Why were trenches used in Gallipoli?

Why were trenches used in Gallipoli?

By 1914 trench warfare had spread to the west. The aim of the attack was to knock Turkey out of the war by threatening their capital, Constantinople (now called Istanbul). Gallipoli is the name given to the Gelibolu peninsular lying between the Aegean Sea and Sea of Marmara.

Why did they use trenches in the war?

Long, narrow trenches dug into the ground at the front, usually by the infantry soldiers who would occupy them for weeks at a time, were designed to protect World War I troops from machine-gun fire and artillery attack from the air.

Did the ANZACs fight in the trenches?

In March 1916, after Gallipoli, the ANZACs (Australian and New Zealand Army Corps) were sent to France to the conflict on the Western Front, where the war was bogged down in trenches and mud. During the course of the First World War, almost 60,000 Australians (nearly all men) died after sustaining injuries or illness.

How did the ANZACs use trench warfare at Gallipoli?

The Anzacs were literally clinging onto the edge of a cliff with the sea at their backs and the Turks occupying the higher ground. They were forced to dig extensive trench and tunnels systems and to endure a semi-subterranean existence of cramped and filthy living and working conditions under constant shellfire.

Why were we fighting Turkey at Gallipoli?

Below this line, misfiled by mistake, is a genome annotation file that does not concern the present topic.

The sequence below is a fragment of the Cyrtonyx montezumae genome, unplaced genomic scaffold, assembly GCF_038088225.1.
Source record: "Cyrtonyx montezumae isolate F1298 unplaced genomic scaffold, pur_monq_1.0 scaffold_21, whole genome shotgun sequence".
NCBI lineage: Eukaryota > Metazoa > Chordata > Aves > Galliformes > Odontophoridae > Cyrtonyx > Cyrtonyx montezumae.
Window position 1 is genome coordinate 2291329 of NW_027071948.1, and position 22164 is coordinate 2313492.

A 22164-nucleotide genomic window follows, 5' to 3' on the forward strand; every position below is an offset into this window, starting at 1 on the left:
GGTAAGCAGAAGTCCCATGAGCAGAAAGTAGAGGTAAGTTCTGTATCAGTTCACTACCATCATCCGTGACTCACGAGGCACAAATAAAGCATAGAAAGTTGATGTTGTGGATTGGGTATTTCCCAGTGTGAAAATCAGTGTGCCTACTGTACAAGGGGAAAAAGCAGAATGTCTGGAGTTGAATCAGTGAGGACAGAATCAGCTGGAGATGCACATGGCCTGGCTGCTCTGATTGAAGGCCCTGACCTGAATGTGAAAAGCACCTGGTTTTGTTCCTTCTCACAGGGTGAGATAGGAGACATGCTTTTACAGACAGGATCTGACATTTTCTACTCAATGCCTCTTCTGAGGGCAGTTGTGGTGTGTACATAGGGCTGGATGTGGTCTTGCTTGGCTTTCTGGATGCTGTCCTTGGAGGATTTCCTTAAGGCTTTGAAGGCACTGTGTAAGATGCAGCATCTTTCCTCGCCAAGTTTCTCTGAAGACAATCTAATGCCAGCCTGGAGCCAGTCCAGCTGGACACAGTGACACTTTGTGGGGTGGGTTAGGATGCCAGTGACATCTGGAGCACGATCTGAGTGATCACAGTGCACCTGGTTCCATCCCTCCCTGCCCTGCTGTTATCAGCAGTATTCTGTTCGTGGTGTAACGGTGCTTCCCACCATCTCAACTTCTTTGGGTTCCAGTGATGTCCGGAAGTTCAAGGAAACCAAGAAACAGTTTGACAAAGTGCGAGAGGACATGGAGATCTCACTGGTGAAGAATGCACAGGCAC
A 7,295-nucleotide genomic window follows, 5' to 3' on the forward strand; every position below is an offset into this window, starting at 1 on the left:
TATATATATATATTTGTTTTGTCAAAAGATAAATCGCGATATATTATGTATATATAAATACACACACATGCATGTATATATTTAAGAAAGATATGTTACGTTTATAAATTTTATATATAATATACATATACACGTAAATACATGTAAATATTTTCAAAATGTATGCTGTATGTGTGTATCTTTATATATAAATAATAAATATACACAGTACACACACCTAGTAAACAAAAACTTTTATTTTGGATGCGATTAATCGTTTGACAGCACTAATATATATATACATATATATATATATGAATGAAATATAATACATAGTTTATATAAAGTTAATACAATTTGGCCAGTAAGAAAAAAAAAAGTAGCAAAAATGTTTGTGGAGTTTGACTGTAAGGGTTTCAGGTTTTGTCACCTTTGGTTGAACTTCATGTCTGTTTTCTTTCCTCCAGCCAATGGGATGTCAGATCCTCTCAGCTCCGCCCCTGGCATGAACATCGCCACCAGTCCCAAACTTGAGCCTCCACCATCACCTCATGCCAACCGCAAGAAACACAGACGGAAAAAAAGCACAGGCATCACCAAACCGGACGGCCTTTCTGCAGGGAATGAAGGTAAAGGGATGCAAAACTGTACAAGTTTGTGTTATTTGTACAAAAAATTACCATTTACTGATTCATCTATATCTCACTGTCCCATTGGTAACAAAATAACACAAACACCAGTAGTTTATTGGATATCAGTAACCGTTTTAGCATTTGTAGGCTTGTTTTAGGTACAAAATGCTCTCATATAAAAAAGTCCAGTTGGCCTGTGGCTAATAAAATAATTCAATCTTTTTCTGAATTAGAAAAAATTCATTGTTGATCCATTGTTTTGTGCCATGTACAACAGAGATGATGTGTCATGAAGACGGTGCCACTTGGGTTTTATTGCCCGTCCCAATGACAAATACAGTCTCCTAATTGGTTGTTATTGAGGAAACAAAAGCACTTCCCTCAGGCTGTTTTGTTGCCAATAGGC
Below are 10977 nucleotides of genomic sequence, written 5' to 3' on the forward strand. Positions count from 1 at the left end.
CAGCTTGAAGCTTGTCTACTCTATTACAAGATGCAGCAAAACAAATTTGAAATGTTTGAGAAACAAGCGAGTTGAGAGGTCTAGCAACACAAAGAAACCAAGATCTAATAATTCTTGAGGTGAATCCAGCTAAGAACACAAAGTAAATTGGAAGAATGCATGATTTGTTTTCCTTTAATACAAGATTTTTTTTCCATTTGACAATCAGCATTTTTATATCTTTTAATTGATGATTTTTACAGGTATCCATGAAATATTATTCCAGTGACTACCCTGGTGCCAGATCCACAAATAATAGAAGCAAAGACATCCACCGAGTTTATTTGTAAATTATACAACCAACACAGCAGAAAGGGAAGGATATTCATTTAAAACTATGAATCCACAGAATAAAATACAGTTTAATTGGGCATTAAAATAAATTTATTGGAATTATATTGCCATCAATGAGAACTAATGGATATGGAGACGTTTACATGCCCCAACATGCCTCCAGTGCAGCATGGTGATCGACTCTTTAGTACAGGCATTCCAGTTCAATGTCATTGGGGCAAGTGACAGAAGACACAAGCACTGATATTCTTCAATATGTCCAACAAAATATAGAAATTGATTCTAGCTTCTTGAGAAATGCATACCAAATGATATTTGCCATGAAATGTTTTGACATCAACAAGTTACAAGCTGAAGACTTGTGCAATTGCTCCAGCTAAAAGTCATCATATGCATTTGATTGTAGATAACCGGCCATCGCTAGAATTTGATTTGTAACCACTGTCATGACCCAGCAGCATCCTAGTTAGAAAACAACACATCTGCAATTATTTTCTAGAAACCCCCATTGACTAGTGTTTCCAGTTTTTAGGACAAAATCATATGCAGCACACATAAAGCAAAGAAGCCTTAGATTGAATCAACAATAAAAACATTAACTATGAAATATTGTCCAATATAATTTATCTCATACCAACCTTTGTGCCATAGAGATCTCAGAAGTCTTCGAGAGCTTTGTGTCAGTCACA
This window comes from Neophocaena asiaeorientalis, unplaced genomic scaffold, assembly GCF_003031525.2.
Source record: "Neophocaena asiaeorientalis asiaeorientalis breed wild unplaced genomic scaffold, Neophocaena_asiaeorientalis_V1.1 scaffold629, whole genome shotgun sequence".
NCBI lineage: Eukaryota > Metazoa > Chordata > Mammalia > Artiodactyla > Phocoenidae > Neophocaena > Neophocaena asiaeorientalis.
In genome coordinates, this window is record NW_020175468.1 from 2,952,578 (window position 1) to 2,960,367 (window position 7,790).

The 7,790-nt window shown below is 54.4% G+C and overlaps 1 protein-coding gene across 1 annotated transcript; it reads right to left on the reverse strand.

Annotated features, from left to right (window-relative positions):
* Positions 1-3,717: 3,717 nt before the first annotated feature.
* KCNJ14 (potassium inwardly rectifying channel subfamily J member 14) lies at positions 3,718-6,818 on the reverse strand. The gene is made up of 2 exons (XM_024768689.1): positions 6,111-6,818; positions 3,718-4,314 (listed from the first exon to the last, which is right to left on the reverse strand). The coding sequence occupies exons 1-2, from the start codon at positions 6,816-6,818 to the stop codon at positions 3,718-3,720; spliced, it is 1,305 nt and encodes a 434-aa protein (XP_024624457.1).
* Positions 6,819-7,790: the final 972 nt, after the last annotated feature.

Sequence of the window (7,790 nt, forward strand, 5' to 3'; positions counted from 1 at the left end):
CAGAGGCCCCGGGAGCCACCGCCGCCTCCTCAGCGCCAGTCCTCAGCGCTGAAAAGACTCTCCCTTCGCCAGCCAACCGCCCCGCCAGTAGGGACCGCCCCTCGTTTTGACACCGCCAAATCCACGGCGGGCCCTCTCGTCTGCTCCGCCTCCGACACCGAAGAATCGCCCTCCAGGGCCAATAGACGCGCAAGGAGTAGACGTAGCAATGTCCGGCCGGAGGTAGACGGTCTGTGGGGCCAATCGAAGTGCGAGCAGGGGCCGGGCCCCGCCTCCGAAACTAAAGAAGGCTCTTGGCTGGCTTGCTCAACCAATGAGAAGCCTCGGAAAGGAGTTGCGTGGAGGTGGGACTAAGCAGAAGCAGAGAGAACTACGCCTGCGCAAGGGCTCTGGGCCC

The British and French agreed to attack Turkey. Their objective was to wrest control of the Dardanelles and re-establish sea communications with Russia through the Black Sea and end the Ottoman Empire’s role in the war.

Was trench warfare used in the Battle of Gallipoli?

Trench warfare quickly took hold at Gallipoli, mirroring the fighting of the Western Front. At Anzac Cove it was particularly intensive. Casualties in both locations mounted heavily, and in the summer heat conditions rapidly deteriorated.

Are the trenches still at Gallipoli?

Unlike the trenches of the Western Front, plowed under by farmers soon after the war, Gallipoli’s trench system remained largely intact after the battle. “It’s so barren and bleak, nobody ever wanted to occupy it,” says Richard Reid, an Australian Department of Veterans Affairs historian working on the project.

Why was the fighting so difficult in Gallipoli?

Getting water supplies to the troops was an arduous process. It was brought from abroad by sea and kept in tanks on the coast, then taken up to the trenches by troops or animal transport. The water shortage soon took its toll on men who were already weakened by the harsh climate and living conditions.

What challenges did the Anzacs face during WW2?

As the weather turned the Anzacs had to endure rain and snow and the resulting mud and flooding of their trenches. Receiving supplies of all kinds was always a concern, as they had to be shipped in. Water was scarce and strictly rationed.

Why are Anzacs called Anzac?

The Anzacs on Gallipoli helped shape the Australian story. Once used to refer to those who fought in World War I, ‘Anzac’ now represents all men and women who serve Australia. The term also expresses the characteristics that are seen as Australian, including:

What was life like in the trenches in early 1916?

In early 1916, life in the trenches was considered more comfortable by many Australian troops. For those who had served on Gallipoli, the conditions on the Western Front seemed very different. Billets were within 2 kilometres of the front. There were army canteens selling groceries, tobacco and clothing,…

What was the weather like for the Anzacs?

They experienced extremes of weather. It was not uncommon for the summer heat to reach 40 degrees. Winds along the Gallipoli Peninsula were strong. As the weather turned the Anzacs had to endure rain and snow and the resulting mud and flooding of their trenches.